11. Distract your senior if they start to become unfocused or agitated with whatever task is at hand. Ask them to help with chores that you are doing to keep them focused and occupied. Boredom quickly leads to agitation.
  12. Be realistic in their abilities. Don’t expect them to brush their teeth if they can’t remember the steps to accomplish this or take a walk around the block if they fatigue easily.
  13. If your senior is prone to wandering, have them wear an ID bracelet or medical alert bracelet. Keep their name and address in their shoe. There are GPS clothing items available, which you may find helpful if you need to locate a wandering senior. Keep a recent photo handy if needed to search for them. Keep the exterior doors secured so that they can’t unknowingly exit.
  14. Keep the home environment as safe as possible. Store medications out of their reach and use latches to secure any unsafe substance or chemicals.  Remove clutter and fall hazards in the home.

These are just a few ideas to help you keep your senior safe – – and you healthy too!

Do you have some tips for others of things that work well for you and your senior? We would love to hear them!

Seniors and Driving: When is it Time to Give Up the Keys?

Driving is a right of passage when we’re young and becomes one again, though often not one we want, when we are older.

Older drivers enjoy the freedom and sense of independence it gives them. However, for many family caregivers driving is a major source of concern about senior loved ones.

When is it time for caregivers to step in and put a stop to mom or dad from driving? Will our senior’s doctor tell us when it is unsafe for mom to keep driving?

Having open conversations between seniors and their adult children over time will help make the transition from driver to passenger less difficult. The best question to ask is not how old should a person be before they stop driving but how safe are they driving – it’s about ability not age.

How do you know things may be getting unsafe? Look for warning signs to help you and your family decide when the time is right for senior loved ones to give up the keys.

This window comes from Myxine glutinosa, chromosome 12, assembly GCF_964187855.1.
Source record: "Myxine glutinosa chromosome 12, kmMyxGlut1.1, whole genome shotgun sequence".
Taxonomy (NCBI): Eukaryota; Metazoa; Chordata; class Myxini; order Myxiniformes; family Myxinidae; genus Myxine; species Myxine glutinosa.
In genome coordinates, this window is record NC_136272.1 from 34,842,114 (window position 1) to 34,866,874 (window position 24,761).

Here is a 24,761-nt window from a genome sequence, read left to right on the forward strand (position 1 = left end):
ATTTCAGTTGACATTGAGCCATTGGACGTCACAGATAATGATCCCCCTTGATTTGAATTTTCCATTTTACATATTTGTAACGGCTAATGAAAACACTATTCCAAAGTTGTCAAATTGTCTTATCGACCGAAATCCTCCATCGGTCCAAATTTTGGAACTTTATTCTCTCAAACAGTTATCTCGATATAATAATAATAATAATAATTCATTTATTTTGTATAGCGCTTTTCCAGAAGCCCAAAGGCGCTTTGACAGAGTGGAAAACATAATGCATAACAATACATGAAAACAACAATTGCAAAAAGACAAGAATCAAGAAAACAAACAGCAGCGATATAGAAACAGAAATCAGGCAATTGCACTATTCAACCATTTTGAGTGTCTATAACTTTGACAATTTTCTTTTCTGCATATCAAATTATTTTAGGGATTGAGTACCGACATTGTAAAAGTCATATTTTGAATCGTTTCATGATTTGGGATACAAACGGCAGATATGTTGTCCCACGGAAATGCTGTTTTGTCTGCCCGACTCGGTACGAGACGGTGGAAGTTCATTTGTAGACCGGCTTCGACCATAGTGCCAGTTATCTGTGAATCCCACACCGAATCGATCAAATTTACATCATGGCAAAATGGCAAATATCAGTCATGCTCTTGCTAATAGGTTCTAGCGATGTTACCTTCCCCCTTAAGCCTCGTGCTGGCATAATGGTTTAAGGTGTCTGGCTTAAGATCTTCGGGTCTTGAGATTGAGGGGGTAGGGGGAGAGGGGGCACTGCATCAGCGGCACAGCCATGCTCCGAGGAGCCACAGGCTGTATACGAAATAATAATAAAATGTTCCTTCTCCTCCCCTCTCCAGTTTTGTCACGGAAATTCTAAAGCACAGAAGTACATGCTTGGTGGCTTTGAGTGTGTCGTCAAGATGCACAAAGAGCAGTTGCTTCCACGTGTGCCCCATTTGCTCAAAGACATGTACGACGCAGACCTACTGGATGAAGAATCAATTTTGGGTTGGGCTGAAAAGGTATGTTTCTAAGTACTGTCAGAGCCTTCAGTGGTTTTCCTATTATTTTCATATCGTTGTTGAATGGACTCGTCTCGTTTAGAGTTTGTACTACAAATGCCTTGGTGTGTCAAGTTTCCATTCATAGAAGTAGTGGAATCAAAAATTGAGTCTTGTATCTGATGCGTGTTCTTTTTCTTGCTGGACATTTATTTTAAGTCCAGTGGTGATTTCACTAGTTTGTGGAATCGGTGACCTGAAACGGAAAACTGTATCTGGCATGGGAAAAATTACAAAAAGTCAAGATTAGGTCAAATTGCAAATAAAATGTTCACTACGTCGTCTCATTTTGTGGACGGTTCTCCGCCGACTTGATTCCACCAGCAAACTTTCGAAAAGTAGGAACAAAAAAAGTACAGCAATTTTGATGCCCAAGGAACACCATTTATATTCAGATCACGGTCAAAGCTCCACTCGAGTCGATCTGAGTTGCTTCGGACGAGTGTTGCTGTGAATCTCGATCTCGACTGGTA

Warning Signs of Unsafe Driving

  1. Distracted when driving.
  2. Scrapes or dents in the car, mailbox or garage. Hitting the curb while driving. Frequent “near misses” with other cars or objects.
  3. Can’t turn around to take a look or when backing up. Aging can cause impairments in vision, strength, and flexibility, making some tasks while driving more difficult.
  4. Failing to notice or obey traffic signs or lights.
  5. Riding on the brake.
  6. Turning corners with difficulty.
  7. Everyone else is honking their horns at your senior.
  8. Difficulty parking the car.
  9. Driving in the wrong lane or not staying in their own lane.
  10. Getting lost and unable to easily find the way home.
  11. Getting the gas and brake pedal confused.
  12. Getting a ticket or getting into an accident.
  13. Not stopping at one or more stop lights.
  14. Stopping in traffic for no reason.
  15. Driving makes your senior agitated.
  16. They can’t drive without a co-pilot.

Some of these points (from The Hartford insurance company) in isolation may not reflect a problem requiring action but high frequency and/or severity of incidents may be a call to action by loved ones.

We all want to help our seniors maintain their independence as long as possible. If seniors are able to stay physically healthy, learn to adjust to age related changes and use a car that is safe, they may be able to drive longer. Defensive driver classes are available to help your senior be reminded of safe practices. But remember, the presence of these warning signs could result in harm to your seniors and others on the road. Difficulty driving can occur quickly so be alert to these warning signs to help your family decide if mom and pop should still be behind the wheel.